Frequent churchgoers are substantially more likely than those who seldom or never attend services to donate their money (89% vs. 36%, respectively) or time (72% vs. 13%) to religious organizations. However, there are only modest variations between these two groups for contributing money (79% vs. 75%) or time (54% vs. 41%) for non-religious charities.

Charitable Giving by Church Attendance
Dec. 5-8, 2005
(based on percentage who said yes)

Weekly churchgoers

Monthly churchgoers

Those who seldom or never go to church

%

%

%

Donated money to a religious organization

89

84

36

Donated money to any other charitable cause

79

75

75

Volunteered your time to a religious group or organization

72

48

13

Volunteered your time to any other charitable cause

54

49

41

Giving and Age

The poll shows that middle-aged Americans are slightly more likely than young adults or seniors to donate money to charities, and seniors are much less likely than those who are younger to volunteer their time for charitable causes.

Seventy-nine percent of 18- to 29-year olds say they donated money to a charity last year, while 93% of 30- to 49-year olds, 88% of 50- to 64-year olds, and 83% of those aged 65 and older donated money. At least 6 in 10 Americans under age 65 report that they volunteered their time for a charitable cause in the past year. Only 45% of those aged 65 and older say they volunteered last year.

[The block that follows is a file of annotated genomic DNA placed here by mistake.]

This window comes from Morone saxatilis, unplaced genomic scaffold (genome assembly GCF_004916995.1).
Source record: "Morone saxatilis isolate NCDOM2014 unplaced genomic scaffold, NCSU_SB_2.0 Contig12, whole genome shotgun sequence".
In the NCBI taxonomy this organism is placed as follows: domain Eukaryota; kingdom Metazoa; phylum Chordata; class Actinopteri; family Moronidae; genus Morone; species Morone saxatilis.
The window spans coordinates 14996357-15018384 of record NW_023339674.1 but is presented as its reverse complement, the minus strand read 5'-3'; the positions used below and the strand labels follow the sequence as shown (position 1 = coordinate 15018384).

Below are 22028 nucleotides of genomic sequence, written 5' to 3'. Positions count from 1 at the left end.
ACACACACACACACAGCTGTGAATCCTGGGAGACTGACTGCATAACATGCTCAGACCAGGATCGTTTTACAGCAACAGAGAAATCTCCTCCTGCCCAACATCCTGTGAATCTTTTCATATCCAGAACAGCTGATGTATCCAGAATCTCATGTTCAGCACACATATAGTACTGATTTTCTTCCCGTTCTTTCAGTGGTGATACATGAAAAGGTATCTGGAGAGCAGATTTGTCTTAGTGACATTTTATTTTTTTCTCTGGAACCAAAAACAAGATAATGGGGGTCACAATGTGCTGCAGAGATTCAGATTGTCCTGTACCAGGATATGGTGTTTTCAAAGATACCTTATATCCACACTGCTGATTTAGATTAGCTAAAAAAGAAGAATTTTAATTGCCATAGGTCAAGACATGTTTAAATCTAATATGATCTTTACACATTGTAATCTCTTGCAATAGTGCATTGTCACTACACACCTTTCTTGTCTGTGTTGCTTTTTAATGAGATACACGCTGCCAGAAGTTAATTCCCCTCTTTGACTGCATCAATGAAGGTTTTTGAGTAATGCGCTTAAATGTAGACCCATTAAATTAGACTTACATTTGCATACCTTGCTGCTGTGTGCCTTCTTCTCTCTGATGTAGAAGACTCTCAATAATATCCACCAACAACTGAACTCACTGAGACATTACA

Survey Methods

Results are based on telephone interviews with 1,013 national adults, aged 18 and older, conducted Dec. 5-8, 2005. For results based on the total sample of national adults, one can say with 95% confidence that the maximum margin of sampling error is ±3 percentage points. In addition to sampling error, question wording and practical difficulties in conducting surveys can introduce error or bias into the findings of public opinion polls.

19. Which of the following things, if any, have you, personally, done in the past 12 months? How about -- [RANDOM ORDER]?

A. Donated money to a religious organization

Yes

No

No answer

%

%

%

2005 Dec 5-8

64

35

1

2003 Dec 11-14

60

40

*

2001 Dec 6-9

62

38

*

* = Less than 0.5%

B. Donated money to any other charitable cause

Yes

No

No answer

%

%

%

2005 Dec 5-8

76

24

*

2003 Dec 11-14

71

29

*

2001 Dec 6-9

79

21

*

* = Less than 0.5%

C. Volunteered your time to a religious group or organization

Yes

No

No answer

%

%

%

2005 Dec 5-8

43

57

*

2003 Dec 11-14

42

58

*

2001 Dec 6-9

41

59

*

* = Less than 0.5%

D. Volunteered your time to any other charitable cause

Yes

No

No answer

%

%

%

2005 Dec 5-8

47

53

*

2003 Dec 11-14

43

57

*

2001 Dec 6-9

44

56

*

* = Less than 0.5%

E. Given blood

Yes

No

No answer

%

%

%

2005 Dec 5-8

14

86

*

2003 Dec 11-14

15

85

*

2001 Dec 6-9

21

79

*

* = Less than 0.5%

Get Articles in Related Topics:


Gallup http://www.gallup.com/poll/21430/Americans-More-Likely-Donate-Money-Time-Charities.aspx
Gallup World Headquarters, 901 F Street, Washington, D.C., 20001, U.S.A
+1 202.715.3030